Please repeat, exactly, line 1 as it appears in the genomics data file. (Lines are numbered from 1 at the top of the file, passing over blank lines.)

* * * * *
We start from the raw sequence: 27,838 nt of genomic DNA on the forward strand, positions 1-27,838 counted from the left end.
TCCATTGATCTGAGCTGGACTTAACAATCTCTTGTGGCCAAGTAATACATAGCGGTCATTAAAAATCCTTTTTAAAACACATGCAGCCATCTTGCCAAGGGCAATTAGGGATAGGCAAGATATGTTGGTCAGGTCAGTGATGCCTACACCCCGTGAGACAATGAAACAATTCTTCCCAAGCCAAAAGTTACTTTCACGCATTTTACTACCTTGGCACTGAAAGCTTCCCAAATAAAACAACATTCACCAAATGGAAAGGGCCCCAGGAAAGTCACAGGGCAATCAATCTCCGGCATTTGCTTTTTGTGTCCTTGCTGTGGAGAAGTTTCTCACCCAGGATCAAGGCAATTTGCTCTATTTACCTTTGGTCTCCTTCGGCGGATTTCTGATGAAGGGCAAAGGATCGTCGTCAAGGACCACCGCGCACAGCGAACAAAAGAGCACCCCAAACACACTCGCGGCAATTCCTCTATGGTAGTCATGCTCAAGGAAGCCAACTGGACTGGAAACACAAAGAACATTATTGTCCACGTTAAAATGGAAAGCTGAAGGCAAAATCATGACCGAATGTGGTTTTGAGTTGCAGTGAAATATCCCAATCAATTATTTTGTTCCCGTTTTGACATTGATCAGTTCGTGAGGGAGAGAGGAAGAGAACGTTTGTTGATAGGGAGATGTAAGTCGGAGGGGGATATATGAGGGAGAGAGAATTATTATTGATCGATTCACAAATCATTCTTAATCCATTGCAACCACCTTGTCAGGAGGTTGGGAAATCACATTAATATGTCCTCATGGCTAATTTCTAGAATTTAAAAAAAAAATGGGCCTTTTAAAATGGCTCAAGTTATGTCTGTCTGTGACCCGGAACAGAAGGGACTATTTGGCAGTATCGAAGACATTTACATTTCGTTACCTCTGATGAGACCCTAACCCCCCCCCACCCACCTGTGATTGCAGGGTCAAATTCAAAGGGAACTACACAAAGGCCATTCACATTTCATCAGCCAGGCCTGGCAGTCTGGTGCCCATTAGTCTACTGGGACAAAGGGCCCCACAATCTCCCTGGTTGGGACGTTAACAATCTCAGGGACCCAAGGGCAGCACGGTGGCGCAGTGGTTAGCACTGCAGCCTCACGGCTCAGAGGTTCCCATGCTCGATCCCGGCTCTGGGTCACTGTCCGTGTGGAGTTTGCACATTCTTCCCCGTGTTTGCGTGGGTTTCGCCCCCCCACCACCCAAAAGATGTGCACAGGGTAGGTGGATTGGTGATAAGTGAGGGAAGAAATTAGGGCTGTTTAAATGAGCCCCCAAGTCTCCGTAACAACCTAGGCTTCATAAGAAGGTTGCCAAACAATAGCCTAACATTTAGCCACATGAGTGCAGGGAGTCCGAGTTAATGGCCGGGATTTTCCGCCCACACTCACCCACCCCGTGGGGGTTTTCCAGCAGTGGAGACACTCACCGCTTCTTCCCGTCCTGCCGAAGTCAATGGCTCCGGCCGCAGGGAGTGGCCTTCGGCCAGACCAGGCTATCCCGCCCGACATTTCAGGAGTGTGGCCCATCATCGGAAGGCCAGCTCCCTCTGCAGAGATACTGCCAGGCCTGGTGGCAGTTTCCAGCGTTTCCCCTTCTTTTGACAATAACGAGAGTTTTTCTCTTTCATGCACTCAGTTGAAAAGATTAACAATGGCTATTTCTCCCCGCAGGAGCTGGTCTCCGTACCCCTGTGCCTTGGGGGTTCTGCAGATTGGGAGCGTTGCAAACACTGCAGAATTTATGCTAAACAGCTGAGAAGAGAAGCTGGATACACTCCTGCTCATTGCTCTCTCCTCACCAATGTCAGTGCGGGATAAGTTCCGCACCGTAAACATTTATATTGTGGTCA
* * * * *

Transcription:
We start from the raw sequence: 27,838 nt of genomic DNA on the forward strand, positions 1-27,838 counted from the left end.